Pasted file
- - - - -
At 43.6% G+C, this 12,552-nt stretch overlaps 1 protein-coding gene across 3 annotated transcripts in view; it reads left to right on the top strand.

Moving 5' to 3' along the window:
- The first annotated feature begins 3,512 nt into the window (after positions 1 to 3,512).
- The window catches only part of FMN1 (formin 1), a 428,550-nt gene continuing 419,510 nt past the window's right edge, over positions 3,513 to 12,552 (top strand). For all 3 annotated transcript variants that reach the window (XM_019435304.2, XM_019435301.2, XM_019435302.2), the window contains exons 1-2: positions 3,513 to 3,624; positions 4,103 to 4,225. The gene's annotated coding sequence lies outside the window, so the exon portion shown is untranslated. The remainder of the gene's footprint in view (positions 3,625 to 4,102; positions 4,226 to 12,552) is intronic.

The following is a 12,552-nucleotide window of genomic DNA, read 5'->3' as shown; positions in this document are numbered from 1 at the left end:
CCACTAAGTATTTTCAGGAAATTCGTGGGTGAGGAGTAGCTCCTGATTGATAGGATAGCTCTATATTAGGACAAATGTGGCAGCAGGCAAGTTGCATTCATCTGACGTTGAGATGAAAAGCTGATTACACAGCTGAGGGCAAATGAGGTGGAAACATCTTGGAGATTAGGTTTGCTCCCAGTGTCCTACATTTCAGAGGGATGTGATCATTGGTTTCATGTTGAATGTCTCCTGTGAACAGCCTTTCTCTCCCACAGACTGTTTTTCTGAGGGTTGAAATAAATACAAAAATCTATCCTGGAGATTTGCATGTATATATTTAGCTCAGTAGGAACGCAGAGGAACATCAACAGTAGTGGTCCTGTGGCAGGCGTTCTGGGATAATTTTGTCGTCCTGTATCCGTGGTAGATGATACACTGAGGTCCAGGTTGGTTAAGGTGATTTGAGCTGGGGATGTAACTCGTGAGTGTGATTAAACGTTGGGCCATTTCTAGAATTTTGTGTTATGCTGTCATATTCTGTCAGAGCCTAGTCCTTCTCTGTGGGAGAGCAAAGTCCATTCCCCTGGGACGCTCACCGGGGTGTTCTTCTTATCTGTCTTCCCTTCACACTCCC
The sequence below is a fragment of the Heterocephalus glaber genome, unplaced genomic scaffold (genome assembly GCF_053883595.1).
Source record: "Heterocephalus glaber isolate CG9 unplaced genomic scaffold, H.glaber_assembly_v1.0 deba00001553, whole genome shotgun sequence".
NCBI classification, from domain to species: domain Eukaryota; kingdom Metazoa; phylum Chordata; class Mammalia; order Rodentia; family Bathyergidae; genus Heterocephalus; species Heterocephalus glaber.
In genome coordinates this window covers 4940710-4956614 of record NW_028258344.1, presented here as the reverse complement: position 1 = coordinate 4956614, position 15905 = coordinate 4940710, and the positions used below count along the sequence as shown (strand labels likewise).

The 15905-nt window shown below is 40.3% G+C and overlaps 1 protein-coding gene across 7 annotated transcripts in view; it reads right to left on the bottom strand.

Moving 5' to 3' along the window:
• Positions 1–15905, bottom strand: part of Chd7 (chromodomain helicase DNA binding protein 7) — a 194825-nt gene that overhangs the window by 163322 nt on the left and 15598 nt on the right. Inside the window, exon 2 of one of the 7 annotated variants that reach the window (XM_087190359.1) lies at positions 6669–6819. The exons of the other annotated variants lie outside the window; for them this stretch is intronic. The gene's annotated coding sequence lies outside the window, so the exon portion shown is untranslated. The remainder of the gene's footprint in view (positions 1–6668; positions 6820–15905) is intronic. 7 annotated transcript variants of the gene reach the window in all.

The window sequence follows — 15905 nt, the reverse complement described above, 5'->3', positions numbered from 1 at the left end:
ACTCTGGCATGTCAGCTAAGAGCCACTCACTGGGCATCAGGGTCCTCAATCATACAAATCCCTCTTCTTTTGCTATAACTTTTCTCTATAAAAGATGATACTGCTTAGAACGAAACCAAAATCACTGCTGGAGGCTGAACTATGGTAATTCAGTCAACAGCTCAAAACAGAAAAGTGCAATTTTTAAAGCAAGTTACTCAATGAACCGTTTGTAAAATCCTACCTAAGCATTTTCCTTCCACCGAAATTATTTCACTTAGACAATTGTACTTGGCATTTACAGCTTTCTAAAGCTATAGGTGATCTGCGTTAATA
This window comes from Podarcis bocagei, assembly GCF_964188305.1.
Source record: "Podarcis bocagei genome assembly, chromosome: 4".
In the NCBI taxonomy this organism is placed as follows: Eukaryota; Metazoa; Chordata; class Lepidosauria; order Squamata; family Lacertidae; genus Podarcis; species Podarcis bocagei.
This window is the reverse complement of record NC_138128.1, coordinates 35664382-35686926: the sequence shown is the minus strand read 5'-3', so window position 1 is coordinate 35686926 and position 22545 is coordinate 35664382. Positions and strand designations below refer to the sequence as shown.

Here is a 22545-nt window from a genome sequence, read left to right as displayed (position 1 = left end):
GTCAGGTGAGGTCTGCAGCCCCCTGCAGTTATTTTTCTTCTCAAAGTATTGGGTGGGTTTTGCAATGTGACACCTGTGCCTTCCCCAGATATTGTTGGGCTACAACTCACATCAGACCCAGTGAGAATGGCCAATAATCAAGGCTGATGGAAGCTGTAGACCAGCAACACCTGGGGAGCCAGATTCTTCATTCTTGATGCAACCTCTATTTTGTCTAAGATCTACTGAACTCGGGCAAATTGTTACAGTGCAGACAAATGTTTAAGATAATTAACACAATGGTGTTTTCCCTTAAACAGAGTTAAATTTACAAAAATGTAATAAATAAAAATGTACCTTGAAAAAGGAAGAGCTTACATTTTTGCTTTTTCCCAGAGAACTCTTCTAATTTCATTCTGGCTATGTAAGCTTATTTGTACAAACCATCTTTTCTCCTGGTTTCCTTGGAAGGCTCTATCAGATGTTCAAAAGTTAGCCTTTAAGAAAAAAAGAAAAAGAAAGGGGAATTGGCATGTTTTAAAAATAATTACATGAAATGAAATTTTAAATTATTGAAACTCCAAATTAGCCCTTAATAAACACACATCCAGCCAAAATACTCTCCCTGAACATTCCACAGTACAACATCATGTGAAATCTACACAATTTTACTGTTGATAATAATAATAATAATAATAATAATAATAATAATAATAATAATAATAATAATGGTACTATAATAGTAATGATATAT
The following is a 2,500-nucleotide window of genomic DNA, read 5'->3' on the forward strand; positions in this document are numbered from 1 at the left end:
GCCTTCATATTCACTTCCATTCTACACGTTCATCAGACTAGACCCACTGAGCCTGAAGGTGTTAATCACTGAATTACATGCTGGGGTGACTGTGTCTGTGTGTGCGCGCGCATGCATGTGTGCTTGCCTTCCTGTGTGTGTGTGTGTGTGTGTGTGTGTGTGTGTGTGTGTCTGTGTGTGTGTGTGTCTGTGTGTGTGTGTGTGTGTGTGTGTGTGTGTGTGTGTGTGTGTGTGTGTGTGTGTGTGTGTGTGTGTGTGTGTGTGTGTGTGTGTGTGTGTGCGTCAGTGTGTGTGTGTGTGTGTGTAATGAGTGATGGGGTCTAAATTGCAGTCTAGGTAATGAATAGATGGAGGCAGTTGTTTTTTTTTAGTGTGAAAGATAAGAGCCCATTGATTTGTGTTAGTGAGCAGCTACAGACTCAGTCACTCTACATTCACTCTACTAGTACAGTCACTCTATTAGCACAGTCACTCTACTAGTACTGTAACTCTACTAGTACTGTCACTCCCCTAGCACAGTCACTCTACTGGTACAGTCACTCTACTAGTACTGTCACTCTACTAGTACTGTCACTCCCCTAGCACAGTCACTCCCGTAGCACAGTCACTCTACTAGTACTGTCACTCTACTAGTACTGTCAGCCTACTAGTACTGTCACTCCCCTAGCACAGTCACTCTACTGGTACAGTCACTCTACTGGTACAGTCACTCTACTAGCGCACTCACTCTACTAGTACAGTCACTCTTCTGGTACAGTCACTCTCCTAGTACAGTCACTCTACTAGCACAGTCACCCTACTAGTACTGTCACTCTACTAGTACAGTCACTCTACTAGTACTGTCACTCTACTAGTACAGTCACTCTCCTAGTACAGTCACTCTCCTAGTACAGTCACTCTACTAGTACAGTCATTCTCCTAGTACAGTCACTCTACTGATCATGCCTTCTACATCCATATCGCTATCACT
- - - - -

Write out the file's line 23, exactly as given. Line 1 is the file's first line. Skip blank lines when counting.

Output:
GCCTTCATATTCACTTCCATTCTACACGTTCATCAGACTAGACCCACTGAGCCTGAAGGTGTTAATCACTGAATTACATGCTGGGGTGACTGTGTCTGTGTGTGCGCGCGCATGCATGTGTGCTTGCCTTCCTGTGTGTGTGTGTGTGTGTGTGTGTGTGTGTGTGTGTGTCTGTGTGTGTGTGTGTCTGTGTGTGTGTGTGTGTGTGTGTGTGTGTGTGTGTGTGTGTGTGTGTGTGTGTGTGTGTGTGTGTGTGTGTGTGTGTGTGTGTGTGTGTGTGCGTCAGTGTGTGTGTGTGTGTGTGTAATGAGTGATGGGGTCTAAATTGCAGTCTAGGTAATGAATAGATGGAGGCAGTTGTTTTTTTTTAGTGTGAAAGATAAGAGCCCATTGATTTGTGTTAGTGAGCAGCTACAGACTCAGTCACTCTACATTCACTCTACTAGTACAGTCACTCTATTAGCACAGTCACTCTACTAGTACTGTAACTCTACTAGTACTGTCACTCCCCTAGCACAGTCACTCTACTGGTACAGTCACTCTACTAGTACTGTCACTCTACTAGTACTGTCACTCCCCTAGCACAGTCACTCCCGTAGCACAGTCACTCTACTAGTACTGTCACTCTACTAGTACTGTCAGCCTACTAGTACTGTCACTCCCCTAGCACAGTCACTCTACTGGTACAGTCACTCTACTGGTACAGTCACTCTACTAGCGCACTCACTCTACTAGTACAGTCACTCTTCTGGTACAGTCACTCTCCTAGTACAGTCACTCTACTAGCACAGTCACCCTACTAGTACTGTCACTCTACTAGTACAGTCACTCTACTAGTACTGTCACTCTACTAGTACAGTCACTCTCCTAGTACAGTCACTCTCCTAGTACAGTCACTCTACTAGTACAGTCATTCTCCTAGTACAGTCACTCTACTGATCATGCCTTCTACATCCATATCGCTATCACT